1. I apparently have a very common name. I created a GMail account using my name when Google first began offering e-mail accounts. More than 10 years later, there are at least five other people (presumably with the same name as me) who seem to think that my GMail account is actually theirs. One is the owner of an auto parts store in Detroit. He orders auto parts from wholesalers using my e-mail address (and I get the follow-up e-mails from the wholesalers). Another is a college-age guy in or near Boston who uses my e-mail address to sign up for local gyms, and in one case ordered airline tickets with it (in that case, I got confirmation e-mails and even a link to boarding passes). The most interesting was a gentleman in Tennessee who forwarded a copy of a mortgage application to himself (except that he plugged in what was actually my e-mail address). I received a copy of his detailed loan application, which included full name, address, phone numbers, employment details, Social Security Number, etc. In all but one case, I had enough information to contact the people who somehow thought my e-mail address was theirs. In the last case, all I have is the e-mail address, which, of course, is mine. Every time this fellow signs up for some on-line program, I get the e-mails and I have to play a cyberspace version of Whack-a-Mole to unsubscribe myself. Among dozens of other sites, he used my e-mail address to register with Amazon. I figure all these folks are lucky that I’m honest; in several cases, I have enough information to steal their identities and do real mischief. By the way, in each case when I’ve managed to get in contact with the individual, I’ve learned it’s a simple error. Let’s say my name is John Smith, and I own [johnsmith @ gmail.com]. These other folks who try to use this address actually own addresses like [johnqsmith @ gmail.com] or [johnsmith123 @ gmail.com]. Simple mistakes, but they drive me a little crazy.

  2. I suggest that it would be a lot safer to set up a completely NEW Gmail Account, BUT taking account of what he has observed.

    That is, make the name part of the new account rather unusual, even at a simple level, his own name backwards; or including deliberate errors or substitutions, say letter “o” replaced by zero “0”.

    That would help steer him clear of any problems regarding the lady and Amazon.
    ———————-
    I wonder if gmail runs a system such as used for mobile/cell phones over here in the UK.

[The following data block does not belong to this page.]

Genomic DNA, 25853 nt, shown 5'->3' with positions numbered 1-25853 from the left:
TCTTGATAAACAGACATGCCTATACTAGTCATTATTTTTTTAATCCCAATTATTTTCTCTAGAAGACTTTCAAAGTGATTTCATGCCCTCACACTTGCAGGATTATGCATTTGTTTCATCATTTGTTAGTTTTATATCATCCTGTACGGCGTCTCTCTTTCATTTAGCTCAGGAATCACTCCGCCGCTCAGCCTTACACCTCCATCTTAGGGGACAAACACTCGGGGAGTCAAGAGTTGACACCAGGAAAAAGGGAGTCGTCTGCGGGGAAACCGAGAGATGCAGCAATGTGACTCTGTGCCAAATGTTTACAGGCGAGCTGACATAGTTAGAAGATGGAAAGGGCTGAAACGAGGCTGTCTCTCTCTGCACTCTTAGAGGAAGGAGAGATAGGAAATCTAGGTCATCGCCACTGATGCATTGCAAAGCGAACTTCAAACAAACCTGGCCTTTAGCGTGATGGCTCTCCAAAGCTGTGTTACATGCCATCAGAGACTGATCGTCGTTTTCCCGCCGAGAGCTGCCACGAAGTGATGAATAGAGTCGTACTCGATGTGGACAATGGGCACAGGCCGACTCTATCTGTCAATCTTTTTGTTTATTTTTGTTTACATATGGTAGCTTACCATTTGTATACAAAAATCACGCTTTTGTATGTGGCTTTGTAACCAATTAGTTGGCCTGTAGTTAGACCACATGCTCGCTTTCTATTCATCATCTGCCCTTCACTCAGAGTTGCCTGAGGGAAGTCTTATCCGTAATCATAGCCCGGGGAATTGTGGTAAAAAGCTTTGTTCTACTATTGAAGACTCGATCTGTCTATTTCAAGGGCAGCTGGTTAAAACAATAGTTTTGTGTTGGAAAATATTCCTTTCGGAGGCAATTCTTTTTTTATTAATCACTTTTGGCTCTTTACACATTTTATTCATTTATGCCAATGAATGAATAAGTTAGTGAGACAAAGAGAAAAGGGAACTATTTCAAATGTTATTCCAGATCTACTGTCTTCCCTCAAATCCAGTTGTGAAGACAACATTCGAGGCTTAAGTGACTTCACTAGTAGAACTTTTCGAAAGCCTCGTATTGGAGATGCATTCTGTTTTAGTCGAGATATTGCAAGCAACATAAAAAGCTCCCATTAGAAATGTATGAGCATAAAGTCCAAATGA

If the phone is not used for six months, its number is placed in a quarantine list or similar.

    If there is no attempt to use it for another six months, it is then released for re-use with another customer.

  3. I have a similar problem with an AOL account: I got an order confirmation (not Amazon) for a woman in the Midwest. I happen to have an account with that vendor so I sent them a message. They apologized and fixed it.
    But now I get spam for the woman (her name is in the subject), so I think she must have used my AOL address several times. I delete the obvious spam and notify the few legitimate senders. Since I have her name and address, I’ll contact her by postal mail – I thought about doing this before but thought it might be “creepy” for her. But since Ask Leo advises this, I’ll give it a shot. I plan to close that AOL account soon, so this gives me a good reason to contact her.
    Last, I actually prefer sites that request a duplicate email entry – I’ve caught a few typos that way that might not have been noticed.

  4. For Alex Dow :
    About the switch to inactive, possibly followed by deletion, of an e-mail account.
    If you have a GMail, Yahoo! or Netscape.net web mail account, it will go inactive after 30 without any connection. After another 30 days, for a total of 60 days, the inactive account will get deleted with all of it’s content.
    For a Hotmail account, those delays are 45 and 90 days.
    Most other free web mail services providers will have similar policies. If you have a payd account, then it depends on you paying the bill regularly.

  5. I do not understand how such services can let people signup without confirming their email addresses in the first place.

    I have recently started getting Emails from someone having the same name as mine ordering stuff from Amazon and the guy is in India.

    I am able to order, change his password and everything that one could do.

    I am planning to contact this guy on his registered phone number and ask him to review his account information.

  6. My wife started getting emails about having created an Amazon account and making purchases – at an email address she doesn’t really use, and definitely not her Amazon account. We tried contacting Amazon, but they were no help at all. (Basically said “It’s your account.”) Ended up resetting the Amazon account password to look at the details – the person’s name in the account was totally different from the firstname.lastname email address, all purchases were made using gift cards, and all were download-only items. In other words, it was a fraudulent account. Amazon allows this to happen (in part) by not bothering to verify the email addresses used. We ended up changing the name to Fraudulent Account (or something similar), calling Amazon, and asking them to cancel the account, which they then did.

    If it looks like a real person’s account, try contacting them instead.